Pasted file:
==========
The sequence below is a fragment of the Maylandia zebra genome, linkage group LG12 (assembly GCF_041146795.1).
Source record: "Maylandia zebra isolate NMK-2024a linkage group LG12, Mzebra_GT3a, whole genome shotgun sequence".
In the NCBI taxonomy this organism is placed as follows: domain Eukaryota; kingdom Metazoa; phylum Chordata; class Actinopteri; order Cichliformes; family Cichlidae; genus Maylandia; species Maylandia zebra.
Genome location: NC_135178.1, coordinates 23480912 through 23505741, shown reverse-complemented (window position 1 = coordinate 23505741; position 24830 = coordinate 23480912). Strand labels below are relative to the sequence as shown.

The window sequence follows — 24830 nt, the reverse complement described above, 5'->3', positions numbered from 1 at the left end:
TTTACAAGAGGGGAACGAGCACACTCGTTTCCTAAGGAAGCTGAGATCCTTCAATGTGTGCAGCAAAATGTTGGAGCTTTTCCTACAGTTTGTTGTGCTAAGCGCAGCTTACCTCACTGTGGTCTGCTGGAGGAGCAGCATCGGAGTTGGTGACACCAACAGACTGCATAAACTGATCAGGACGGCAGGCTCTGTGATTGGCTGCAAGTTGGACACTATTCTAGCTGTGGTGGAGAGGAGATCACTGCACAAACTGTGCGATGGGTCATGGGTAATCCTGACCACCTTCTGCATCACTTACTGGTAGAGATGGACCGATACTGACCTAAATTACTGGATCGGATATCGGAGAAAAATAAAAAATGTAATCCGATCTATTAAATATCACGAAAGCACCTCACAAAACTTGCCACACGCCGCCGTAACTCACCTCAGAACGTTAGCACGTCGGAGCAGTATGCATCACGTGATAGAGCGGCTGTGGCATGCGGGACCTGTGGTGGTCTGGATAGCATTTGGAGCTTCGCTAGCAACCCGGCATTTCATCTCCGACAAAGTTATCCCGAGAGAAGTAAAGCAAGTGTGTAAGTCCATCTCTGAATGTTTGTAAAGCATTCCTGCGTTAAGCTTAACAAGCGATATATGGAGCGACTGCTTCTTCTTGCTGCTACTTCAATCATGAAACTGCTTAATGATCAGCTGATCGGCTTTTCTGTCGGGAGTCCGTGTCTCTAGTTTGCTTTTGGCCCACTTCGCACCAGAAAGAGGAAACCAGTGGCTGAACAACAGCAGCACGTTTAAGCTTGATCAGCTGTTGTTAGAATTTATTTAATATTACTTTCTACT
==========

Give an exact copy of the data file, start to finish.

The sequence below is a fragment of the Maylandia zebra genome, linkage group LG12 (assembly GCF_041146795.1).
Source record: "Maylandia zebra isolate NMK-2024a linkage group LG12, Mzebra_GT3a, whole genome shotgun sequence".
In the NCBI taxonomy this organism is placed as follows: domain Eukaryota; kingdom Metazoa; phylum Chordata; class Actinopteri; order Cichliformes; family Cichlidae; genus Maylandia; species Maylandia zebra.
Genome location: NC_135178.1, coordinates 23480912 through 23505741, shown reverse-complemented (window position 1 = coordinate 23505741; position 24830 = coordinate 23480912). Strand labels below are relative to the sequence as shown.

The window sequence follows — 24830 nt, the reverse complement described above, 5'->3', positions numbered from 1 at the left end:
TTTACAAGAGGGGAACGAGCACACTCGTTTCCTAAGGAAGCTGAGATCCTTCAATGTGTGCAGCAAAATGTTGGAGCTTTTCCTACAGTTTGTTGTGCTAAGCGCAGCTTACCTCACTGTGGTCTGCTGGAGGAGCAGCATCGGAGTTGGTGACACCAACAGACTGCATAAACTGATCAGGACGGCAGGCTCTGTGATTGGCTGCAAGTTGGACACTATTCTAGCTGTGGTGGAGAGGAGATCACTGCACAAACTGTGCGATGGGTCATGGGTAATCCTGACCACCTTCTGCATCACTTACTGGTAGAGATGGACCGATACTGACCTAAATTACTGGATCGGATATCGGAGAAAAATAAAAAATGTAATCCGATCTATTAAATATCACGAAAGCACCTCACAAAACTTGCCACACGCCGCCGTAACTCACCTCAGAACGTTAGCACGTCGGAGCAGTATGCATCACGTGATAGAGCGGCTGTGGCATGCGGGACCTGTGGTGGTCTGGATAGCATTTGGAGCTTCGCTAGCAACCCGGCATTTCATCTCCGACAAAGTTATCCCGAGAGAAGTAAAGCAAGTGTGTAAGTCCATCTCTGAATGTTTGTAAAGCATTCCTGCGTTAAGCTTAACAAGCGATATATGGAGCGACTGCTTCTTCTTGCTGCTACTTCAATCATGAAACTGCTTAATGATCAGCTGATCGGCTTTTCTGTCGGGAGTCCGTGTCTCTAGTTTGCTTTTGGCCCACTTCGCACCAGAAAGAGGAAACCAGTGGCTGAACAACAGCAGCACGTTTAAGCTTGATCAGCTGTTGTTAGAATTTATTTAATATTACTTTCTACT